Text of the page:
A legal startup based in Lausanne, Switzerland, announced its successful fundraising efforts to file a class-action lawsuit aimed at improving the terms of the UBS selling deal for Credit Suisse shareholders.
The merger between Credit Suisse and UBS, Switzerland's largest bank, was orchestrated by Swiss officials out of concern that Credit Suisse's failure in March would have severe repercussions on global financial markets.
However, the controversial merger resulted in stockholders receiving partial compensation while bondholders lost their entire investments. The unfavorable exchange ratio of 1 UBS share for 22.48 Credit Suisse shares significantly devalued the bank's equity capital, particularly impacting small Credit Suisse shareholders. LegalPass, the legal startup, plans to represent over 350 former Credit Suisse shareholders in what is the first class action suit of its kind in Switzerland.
In the wake of Credit Suisse's March failure, Swiss officials, driven by fears of potential consequences for global financial markets, facilitated a merger between Credit Suisse and UBS. The move aimed to safeguard the stability of Switzerland's banking sector and prevent a potential crisis. However, the terms of the merger drew criticism and sparked dissatisfaction among Credit Suisse shareholders.
One of the main grievances expressed by Credit Suisse shareholders pertains to the disparate treatment of stockholders and bondholders. While stockholders received partial compensation for their investments, bondholders faced substantial losses, losing their entire investments. This imbalance in compensation has drawn considerable scrutiny and intensified the dissatisfaction among the affected shareholders.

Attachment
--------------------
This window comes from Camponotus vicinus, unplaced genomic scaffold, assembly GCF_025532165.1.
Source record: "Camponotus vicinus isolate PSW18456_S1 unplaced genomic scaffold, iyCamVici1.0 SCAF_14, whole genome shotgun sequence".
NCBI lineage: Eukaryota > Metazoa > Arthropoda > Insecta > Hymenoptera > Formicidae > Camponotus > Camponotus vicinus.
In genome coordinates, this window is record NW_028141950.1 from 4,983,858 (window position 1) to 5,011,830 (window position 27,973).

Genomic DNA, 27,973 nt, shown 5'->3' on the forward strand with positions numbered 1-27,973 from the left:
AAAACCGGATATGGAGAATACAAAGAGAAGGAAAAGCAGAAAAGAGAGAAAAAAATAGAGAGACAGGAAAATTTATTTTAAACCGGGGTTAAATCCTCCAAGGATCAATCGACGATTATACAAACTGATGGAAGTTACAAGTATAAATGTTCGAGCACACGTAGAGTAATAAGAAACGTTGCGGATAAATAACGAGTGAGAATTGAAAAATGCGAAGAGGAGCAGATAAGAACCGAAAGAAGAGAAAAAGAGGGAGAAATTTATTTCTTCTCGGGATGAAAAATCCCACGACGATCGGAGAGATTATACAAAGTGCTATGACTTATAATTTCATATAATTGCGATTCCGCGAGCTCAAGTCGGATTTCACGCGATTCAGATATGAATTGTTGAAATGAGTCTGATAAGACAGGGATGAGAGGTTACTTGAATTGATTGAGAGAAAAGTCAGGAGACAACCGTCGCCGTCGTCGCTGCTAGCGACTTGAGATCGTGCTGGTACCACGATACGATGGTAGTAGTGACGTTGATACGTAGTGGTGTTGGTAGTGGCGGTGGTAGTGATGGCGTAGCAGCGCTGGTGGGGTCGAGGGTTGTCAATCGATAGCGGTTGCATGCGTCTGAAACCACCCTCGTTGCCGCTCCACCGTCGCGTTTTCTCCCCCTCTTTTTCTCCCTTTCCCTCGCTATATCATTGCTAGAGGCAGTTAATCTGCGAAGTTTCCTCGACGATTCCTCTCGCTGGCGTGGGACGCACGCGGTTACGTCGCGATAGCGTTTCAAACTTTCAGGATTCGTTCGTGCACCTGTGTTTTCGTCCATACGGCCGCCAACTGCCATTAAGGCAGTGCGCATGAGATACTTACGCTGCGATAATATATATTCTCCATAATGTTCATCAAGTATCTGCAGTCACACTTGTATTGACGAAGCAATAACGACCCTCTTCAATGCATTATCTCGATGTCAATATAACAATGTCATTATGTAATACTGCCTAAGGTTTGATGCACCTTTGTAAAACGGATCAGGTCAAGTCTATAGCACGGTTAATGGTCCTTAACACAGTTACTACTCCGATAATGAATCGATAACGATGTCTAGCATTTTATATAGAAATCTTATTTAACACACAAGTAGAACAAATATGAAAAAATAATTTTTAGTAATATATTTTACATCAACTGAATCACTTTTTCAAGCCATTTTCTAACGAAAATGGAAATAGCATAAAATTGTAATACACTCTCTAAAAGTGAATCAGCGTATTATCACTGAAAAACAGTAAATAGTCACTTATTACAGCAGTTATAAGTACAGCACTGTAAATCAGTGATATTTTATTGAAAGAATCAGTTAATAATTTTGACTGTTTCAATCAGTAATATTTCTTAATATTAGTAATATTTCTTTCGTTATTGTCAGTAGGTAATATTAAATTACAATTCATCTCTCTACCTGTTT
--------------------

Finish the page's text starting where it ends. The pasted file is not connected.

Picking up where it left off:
The exchange ratio, which valued one UBS share at 22.48 Credit Suisse shares, had a detrimental impact on the equity capital of Credit Suisse. This, in turn, significantly devalued the shares held by small Credit Suisse shareholders. The shares, which had already experienced an 80% decline in value since the beginning of the year, saw their worth further reduced as a result of the merger. This deterioration in shareholder value further exacerbated the concerns and discontent among the affected investors.
LegalPass, a Lausanne-based legal startup founded by two Swiss lawyers, has emerged as the voice for disgruntled Credit Suisse shareholders. With successful fundraising efforts, LegalPass has reached the necessary financing threshold to initiate a class-action lawsuit on behalf of more than 350 former Credit Suisse shareholders. The startup's objective is to provide these shareholders with a platform to voice their concerns and seek redress through the legal system.
Last week, the Swiss pension fund association, Ethos Foundation, added its support to the class-action lawsuit initiated by LegalPass.
The involvement of the Ethos Foundation, a respected organization focused on promoting responsible investment and corporate governance, lends further credibility to the grievances raised by Credit Suisse shareholders.
The outcome of this class-action lawsuit will have significant implications not only for the affected shareholders but also for the broader landscape of shareholder rights and corporate governance in Switzerland.